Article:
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OSHA Cites Metal Extraction Facility After Workers Burned by Arc Flash

OSHA Cites Metal Extraction Facility After Workers Burned by Arc Flash

ASARCO faces $278,456 in penalties for two willful violations and one serious violation.

The U.S. Department of Labor’s Occupational Safety and Health Administration (OSHA) has cited ASARCO – a metal smelting company – for electrical hazards after an arc flash caused three workers to suffer severe burns at its facility in Hayden, Arizona. The company faces $278,456 in penalties for two willful violations and one serious violation.

OSHA inspectors determined the arc flash occurred after the insertion of a breaker into a 4,160-volt switchgear. OSHA cited the company for its failure to provide a pre-job briefing before work began on the energized switchgear, render the electrical breaker inoperable before work began, and ensure the injured employees had arc-flash protective clothing.

“Employers must not jeopardize the safety of workers,” said OSHA Regional Administrator Barbara Goto, in San Francisco, California. “Arc flash hazards are well known, but can be eliminated when workers are properly trained and protective equipment is provided.”

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Employer Deemed Responsible for Electrical Worker’s Death   

Employer Deemed Responsible for Electrical Worker’s Death   

Queensland, Australia electrical worker, Danny George Cheney, was electrocuted on December 5, 2009. His coworker, Macquin Parungao, sustained four electrical shocks while attempting to save him. The coroner had found that Cheney’s employer was to blame for his death, as he was not equipped with the proper tools to safely perform the tasks he was given. He was also found to lack the proper training for his new job position that he had been promoted to, which resulted in him not following the Activity Method Statement (AMS). If he had been given the proper training and equipment, his death may have been avoided.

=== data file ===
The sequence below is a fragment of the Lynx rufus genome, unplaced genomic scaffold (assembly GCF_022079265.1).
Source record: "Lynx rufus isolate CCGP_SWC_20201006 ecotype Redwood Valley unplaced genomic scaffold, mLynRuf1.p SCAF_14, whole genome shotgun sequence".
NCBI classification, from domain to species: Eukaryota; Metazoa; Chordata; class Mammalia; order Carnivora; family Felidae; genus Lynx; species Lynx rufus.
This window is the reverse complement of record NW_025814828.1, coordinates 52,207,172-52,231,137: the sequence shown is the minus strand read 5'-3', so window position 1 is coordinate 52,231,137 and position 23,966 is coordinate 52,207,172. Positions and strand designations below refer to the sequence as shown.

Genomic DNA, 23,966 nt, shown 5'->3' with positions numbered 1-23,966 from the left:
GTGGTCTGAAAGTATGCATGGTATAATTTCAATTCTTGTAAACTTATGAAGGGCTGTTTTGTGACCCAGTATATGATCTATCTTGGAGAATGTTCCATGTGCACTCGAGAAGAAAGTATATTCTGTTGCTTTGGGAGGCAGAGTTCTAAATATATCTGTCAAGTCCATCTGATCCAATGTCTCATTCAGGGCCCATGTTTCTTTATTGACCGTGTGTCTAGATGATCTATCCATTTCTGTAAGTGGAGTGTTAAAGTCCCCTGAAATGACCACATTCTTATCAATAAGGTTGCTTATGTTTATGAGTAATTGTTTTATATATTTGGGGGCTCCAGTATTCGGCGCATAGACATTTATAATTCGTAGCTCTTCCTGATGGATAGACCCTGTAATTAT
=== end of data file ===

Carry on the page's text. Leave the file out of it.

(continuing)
Last week, coroner Kevin Priestly found the tragedy occurred because Mr Cheney’s employer, John Holland, had not adequately trained him in a new role he had recently accepted.

A month before the incident, Mr Cheney had been promoted and moved to a new project.

The coroner found while “a number of factors” likely contributed to the death, the workers did not have the correct equipment with them when the accident happened, and that Mr Cheney had not followed the Activity Method Statement (AMS) — a plan designed to ensure safety on worksites.

However, the coroner ruled mistakes made by Mr Cheney were caused by a lack of adequate training relating to his new position.

“Mr Cheney deviated from the requirement in the AMS, likely due to a number of operational factors but most importantly because of a gap in his knowledge about the difference between earthing and bonding, and the circumstances in which each is applied,” he wrote.

“Mr Cheney was exposed to different practises and procedures during his work with John Holland but had received no formal training on those matters. He had no formal qualifications that covered those matters.

“Mr Cheney adopted what he thought was an alternative method of earthing, without adequate safety equipment and in an apparent desire to get the job done. The conductors were not effectively earthed and Mr Cheney was electrocuted.”

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